Ere sorrow came or Sin had drawn
'Twixt man and heaven her curtain yet!
When earth lay nearer to the skies
Than in these days of crime and woe,
And mortals saw without surprise
In the mid-air angelic eyes
Gazing upon this world below.

Alas! that Passion should profane
Even then the morning of the earth!
That, sadder still, the fatal stain
Should fall on hearts of heavenly birth-
And that from Woman's love should fall
So dark a stain, most sad of all!

One evening, in that primal hour,
On a hill's side where hung the ray
Of sunset brightening rill and bower,
Three noble youths conversing lay;
And, as they lookt from time to time
To the far sky where Daylight furled
His radiant wing, their brows sublime
Bespoke them of that distant world-
Spirits who once in brotherhood
Of faith and bliss near ALLA stood,
And o'er whose cheeks full oft had blown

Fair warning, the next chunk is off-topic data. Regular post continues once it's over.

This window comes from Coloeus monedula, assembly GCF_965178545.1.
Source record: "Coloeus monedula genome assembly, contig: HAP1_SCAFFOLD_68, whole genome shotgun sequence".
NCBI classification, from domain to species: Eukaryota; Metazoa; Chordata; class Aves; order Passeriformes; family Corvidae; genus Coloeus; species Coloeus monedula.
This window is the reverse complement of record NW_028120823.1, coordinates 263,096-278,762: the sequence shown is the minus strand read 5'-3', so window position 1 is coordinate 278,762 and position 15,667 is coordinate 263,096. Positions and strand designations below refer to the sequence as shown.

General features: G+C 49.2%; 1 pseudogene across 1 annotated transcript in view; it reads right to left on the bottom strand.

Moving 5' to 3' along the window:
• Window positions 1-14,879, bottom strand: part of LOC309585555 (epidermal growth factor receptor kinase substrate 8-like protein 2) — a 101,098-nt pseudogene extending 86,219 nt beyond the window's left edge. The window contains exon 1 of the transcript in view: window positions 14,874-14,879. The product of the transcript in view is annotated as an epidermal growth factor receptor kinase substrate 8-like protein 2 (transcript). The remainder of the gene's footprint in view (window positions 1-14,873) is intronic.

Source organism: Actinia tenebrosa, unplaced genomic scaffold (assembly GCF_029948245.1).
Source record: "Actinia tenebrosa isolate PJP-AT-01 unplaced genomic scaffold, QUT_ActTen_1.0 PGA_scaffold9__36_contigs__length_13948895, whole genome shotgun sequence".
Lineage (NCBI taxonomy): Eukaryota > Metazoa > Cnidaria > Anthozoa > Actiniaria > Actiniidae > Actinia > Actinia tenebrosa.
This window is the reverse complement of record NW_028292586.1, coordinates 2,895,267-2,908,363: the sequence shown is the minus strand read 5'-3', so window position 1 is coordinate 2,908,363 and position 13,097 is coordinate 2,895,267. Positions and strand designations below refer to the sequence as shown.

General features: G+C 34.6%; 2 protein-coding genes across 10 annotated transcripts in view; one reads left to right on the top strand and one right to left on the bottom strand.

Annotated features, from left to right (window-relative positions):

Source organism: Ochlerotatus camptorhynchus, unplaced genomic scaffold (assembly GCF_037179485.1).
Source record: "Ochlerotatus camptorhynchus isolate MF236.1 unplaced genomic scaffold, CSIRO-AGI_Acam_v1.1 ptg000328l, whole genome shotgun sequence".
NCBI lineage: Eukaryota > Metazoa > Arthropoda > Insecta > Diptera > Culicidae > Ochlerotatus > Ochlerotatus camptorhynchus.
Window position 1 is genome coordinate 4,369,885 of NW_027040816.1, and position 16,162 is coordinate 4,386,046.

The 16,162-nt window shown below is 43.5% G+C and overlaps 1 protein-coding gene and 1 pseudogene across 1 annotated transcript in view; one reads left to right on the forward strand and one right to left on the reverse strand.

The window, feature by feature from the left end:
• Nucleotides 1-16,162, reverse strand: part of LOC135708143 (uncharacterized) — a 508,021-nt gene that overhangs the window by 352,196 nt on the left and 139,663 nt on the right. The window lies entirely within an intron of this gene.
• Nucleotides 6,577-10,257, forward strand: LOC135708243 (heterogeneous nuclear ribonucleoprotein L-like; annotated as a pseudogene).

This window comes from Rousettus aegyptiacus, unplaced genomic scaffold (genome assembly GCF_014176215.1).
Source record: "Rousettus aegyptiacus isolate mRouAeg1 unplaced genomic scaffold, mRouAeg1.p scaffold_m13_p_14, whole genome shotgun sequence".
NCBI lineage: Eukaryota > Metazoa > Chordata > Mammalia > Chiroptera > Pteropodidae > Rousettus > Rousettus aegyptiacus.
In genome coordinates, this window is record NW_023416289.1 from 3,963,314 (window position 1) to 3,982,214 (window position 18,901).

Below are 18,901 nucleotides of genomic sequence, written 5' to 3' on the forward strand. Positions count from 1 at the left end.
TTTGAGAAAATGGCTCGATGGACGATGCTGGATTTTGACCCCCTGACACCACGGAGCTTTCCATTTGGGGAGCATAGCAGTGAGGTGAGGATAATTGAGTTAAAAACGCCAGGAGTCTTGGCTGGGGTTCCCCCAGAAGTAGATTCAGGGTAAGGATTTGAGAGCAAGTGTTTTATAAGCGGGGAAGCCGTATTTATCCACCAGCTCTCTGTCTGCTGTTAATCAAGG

The wind that breathes from ALLA'S throne,
Creatures of light such as still play,
Like motes in sunshine, round the Lord,
And thro' their infinite array
Transmit each moment, night and day,
The echo of His luminous word!

Of Heaven they spoke and, still more oft,
Of the bright eyes that charmed them thence;
Till yielding gradual to the soft
And balmy evening's influence-
The silent breathing of the flowers-
The melting light that beamed above,
As on their first, fond, erring hours,-
Each told the story of his love,
The history of that hour unblest,
When like a bird from its high nest

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Byron

Canto the Second

I
Oh ye! who teach the ingenuous youth of nations,
Holland, France, England, Germany, or Spain,
I pray ye flog them upon all occasions,
It mends their morals, never mind the pain: